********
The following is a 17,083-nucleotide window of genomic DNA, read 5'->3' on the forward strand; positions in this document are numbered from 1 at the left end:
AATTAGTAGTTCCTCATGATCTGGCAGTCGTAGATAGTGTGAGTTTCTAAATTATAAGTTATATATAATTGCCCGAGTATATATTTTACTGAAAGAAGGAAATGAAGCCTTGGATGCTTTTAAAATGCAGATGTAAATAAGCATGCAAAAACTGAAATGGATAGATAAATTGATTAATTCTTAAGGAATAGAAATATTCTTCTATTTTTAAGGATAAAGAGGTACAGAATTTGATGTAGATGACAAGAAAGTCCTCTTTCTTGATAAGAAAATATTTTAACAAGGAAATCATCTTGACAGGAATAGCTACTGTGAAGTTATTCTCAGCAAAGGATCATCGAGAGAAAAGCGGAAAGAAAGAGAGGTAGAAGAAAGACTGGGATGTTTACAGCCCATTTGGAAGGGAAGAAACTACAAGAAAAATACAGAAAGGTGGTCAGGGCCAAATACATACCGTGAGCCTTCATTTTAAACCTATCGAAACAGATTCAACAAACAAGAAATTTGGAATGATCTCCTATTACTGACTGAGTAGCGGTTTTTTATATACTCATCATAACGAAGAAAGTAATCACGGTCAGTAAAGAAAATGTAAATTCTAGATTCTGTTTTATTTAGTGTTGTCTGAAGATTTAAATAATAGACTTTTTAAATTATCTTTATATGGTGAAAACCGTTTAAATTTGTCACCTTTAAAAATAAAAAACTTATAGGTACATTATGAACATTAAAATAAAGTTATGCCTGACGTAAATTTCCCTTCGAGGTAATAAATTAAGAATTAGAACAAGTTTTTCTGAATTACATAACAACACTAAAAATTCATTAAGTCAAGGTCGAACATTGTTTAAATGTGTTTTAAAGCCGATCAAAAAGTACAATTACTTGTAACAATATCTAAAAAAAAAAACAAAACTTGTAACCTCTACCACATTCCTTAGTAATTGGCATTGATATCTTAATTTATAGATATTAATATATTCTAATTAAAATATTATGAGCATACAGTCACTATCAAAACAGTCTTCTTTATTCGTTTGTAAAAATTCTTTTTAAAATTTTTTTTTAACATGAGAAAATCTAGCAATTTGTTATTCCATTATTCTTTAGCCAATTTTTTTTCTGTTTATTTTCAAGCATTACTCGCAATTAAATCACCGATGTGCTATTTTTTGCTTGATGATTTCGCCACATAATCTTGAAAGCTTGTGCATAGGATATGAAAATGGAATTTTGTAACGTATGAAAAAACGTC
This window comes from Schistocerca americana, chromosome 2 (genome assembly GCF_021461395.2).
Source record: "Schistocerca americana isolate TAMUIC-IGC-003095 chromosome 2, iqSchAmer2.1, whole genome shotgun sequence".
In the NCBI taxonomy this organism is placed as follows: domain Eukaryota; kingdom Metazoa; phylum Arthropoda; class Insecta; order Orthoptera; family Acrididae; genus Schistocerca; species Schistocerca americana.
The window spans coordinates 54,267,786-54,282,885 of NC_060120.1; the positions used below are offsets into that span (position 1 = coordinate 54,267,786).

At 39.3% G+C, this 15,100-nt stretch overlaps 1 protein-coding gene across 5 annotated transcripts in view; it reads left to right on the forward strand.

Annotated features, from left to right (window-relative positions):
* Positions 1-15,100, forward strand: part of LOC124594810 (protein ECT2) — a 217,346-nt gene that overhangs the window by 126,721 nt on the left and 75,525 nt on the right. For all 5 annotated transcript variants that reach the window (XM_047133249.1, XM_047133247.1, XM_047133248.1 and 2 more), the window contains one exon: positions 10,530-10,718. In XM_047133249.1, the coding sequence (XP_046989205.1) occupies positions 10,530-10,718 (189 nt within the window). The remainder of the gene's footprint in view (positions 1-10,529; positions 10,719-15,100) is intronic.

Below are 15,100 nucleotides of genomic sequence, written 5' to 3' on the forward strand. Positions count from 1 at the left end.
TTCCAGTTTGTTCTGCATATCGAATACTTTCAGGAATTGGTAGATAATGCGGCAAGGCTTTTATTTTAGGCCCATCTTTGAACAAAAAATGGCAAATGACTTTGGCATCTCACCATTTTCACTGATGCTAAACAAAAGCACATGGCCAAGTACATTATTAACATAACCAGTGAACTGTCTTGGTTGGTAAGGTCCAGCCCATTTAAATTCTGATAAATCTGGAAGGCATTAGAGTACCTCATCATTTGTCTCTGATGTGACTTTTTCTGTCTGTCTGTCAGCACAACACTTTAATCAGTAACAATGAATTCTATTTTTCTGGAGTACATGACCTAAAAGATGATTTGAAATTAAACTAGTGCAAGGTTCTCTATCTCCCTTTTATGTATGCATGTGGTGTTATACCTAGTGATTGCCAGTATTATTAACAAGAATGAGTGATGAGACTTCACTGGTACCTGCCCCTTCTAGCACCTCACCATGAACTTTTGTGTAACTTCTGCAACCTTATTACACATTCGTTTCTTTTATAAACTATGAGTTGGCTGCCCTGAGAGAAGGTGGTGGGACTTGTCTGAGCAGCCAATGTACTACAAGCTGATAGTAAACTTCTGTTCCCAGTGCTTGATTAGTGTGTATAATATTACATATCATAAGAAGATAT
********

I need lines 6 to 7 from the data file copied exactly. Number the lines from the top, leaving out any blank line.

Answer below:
The window spans coordinates 54,267,786-54,282,885 of NC_060120.1; the positions used below are offsets into that span (position 1 = coordinate 54,267,786).

At 39.3% G+C, this 15,100-nt stretch overlaps 1 protein-coding gene across 5 annotated transcripts in view; it reads left to right on the forward strand.